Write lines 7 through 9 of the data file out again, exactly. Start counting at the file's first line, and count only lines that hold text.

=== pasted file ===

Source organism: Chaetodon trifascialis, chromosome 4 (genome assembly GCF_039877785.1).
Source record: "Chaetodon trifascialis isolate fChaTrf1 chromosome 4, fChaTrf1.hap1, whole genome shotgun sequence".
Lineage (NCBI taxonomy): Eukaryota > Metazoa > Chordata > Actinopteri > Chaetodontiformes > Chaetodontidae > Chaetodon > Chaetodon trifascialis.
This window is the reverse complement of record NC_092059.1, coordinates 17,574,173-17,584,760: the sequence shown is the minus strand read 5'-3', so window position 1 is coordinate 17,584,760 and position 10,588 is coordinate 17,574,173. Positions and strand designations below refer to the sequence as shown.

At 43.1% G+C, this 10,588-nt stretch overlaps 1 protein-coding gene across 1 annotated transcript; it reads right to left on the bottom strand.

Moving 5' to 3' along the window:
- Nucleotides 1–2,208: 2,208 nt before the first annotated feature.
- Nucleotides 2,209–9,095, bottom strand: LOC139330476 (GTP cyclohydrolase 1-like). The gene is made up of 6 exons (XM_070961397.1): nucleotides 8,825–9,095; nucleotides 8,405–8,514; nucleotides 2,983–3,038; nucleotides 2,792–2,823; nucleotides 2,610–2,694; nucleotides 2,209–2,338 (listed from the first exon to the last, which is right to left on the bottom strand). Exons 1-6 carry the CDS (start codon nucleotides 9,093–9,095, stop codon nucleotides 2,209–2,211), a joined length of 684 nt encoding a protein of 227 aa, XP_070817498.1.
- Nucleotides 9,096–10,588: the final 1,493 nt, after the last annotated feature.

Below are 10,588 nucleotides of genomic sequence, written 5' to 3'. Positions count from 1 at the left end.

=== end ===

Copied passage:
- Nucleotides 1–2,208: 2,208 nt before the first annotated feature.
- Nucleotides 2,209–9,095, bottom strand: LOC139330476 (GTP cyclohydrolase 1-like). The gene is made up of 6 exons (XM_070961397.1): nucleotides 8,825–9,095; nucleotides 8,405–8,514; nucleotides 2,983–3,038; nucleotides 2,792–2,823; nucleotides 2,610–2,694; nucleotides 2,209–2,338 (listed from the first exon to the last, which is right to left on the bottom strand). Exons 1-6 carry the CDS (start codon nucleotides 9,093–9,095, stop codon nucleotides 2,209–2,211), a joined length of 684 nt encoding a protein of 227 aa, XP_070817498.1.
- Nucleotides 9,096–10,588: the final 1,493 nt, after the last annotated feature.